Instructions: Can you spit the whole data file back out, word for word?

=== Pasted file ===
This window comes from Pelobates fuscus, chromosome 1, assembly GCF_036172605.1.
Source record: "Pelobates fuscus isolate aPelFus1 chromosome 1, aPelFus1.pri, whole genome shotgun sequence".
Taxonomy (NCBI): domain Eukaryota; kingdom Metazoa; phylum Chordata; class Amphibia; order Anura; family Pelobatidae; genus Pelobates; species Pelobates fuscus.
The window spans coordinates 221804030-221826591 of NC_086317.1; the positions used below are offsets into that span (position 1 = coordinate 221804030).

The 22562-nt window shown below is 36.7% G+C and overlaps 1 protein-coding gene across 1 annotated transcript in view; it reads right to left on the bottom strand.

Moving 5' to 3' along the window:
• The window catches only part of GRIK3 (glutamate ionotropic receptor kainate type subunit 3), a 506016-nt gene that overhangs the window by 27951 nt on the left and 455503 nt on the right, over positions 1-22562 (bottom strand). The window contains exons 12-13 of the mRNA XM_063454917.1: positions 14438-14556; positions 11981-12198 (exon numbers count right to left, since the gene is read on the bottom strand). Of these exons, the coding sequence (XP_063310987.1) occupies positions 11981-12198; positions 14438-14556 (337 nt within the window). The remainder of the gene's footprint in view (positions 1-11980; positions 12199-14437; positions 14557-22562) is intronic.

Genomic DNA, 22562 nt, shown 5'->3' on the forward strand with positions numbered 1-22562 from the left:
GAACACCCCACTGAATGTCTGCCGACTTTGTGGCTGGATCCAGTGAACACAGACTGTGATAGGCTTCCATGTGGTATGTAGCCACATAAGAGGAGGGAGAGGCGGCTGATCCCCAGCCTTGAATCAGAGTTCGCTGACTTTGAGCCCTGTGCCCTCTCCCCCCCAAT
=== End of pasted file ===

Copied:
This window comes from Pelobates fuscus, chromosome 1, assembly GCF_036172605.1.
Source record: "Pelobates fuscus isolate aPelFus1 chromosome 1, aPelFus1.pri, whole genome shotgun sequence".
Taxonomy (NCBI): domain Eukaryota; kingdom Metazoa; phylum Chordata; class Amphibia; order Anura; family Pelobatidae; genus Pelobates; species Pelobates fuscus.
The window spans coordinates 221804030-221826591 of NC_086317.1; the positions used below are offsets into that span (position 1 = coordinate 221804030).

The 22562-nt window shown below is 36.7% G+C and overlaps 1 protein-coding gene across 1 annotated transcript in view; it reads right to left on the bottom strand.

Moving 5' to 3' along the window:
• The window catches only part of GRIK3 (glutamate ionotropic receptor kainate type subunit 3), a 506016-nt gene that overhangs the window by 27951 nt on the left and 455503 nt on the right, over positions 1-22562 (bottom strand). The window contains exons 12-13 of the mRNA XM_063454917.1: positions 14438-14556; positions 11981-12198 (exon numbers count right to left, since the gene is read on the bottom strand). Of these exons, the coding sequence (XP_063310987.1) occupies positions 11981-12198; positions 14438-14556 (337 nt within the window). The remainder of the gene's footprint in view (positions 1-11980; positions 12199-14437; positions 14557-22562) is intronic.

Genomic DNA, 22562 nt, shown 5'->3' on the forward strand with positions numbered 1-22562 from the left:
GAACACCCCACTGAATGTCTGCCGACTTTGTGGCTGGATCCAGTGAACACAGACTGTGATAGGCTTCCATGTGGTATGTAGCCACATAAGAGGAGGGAGAGGCGGCTGATCCCCAGCCTTGAATCAGAGTTCGCTGACTTTGAGCCCTGTGCCCTCTCCCCCCCAAT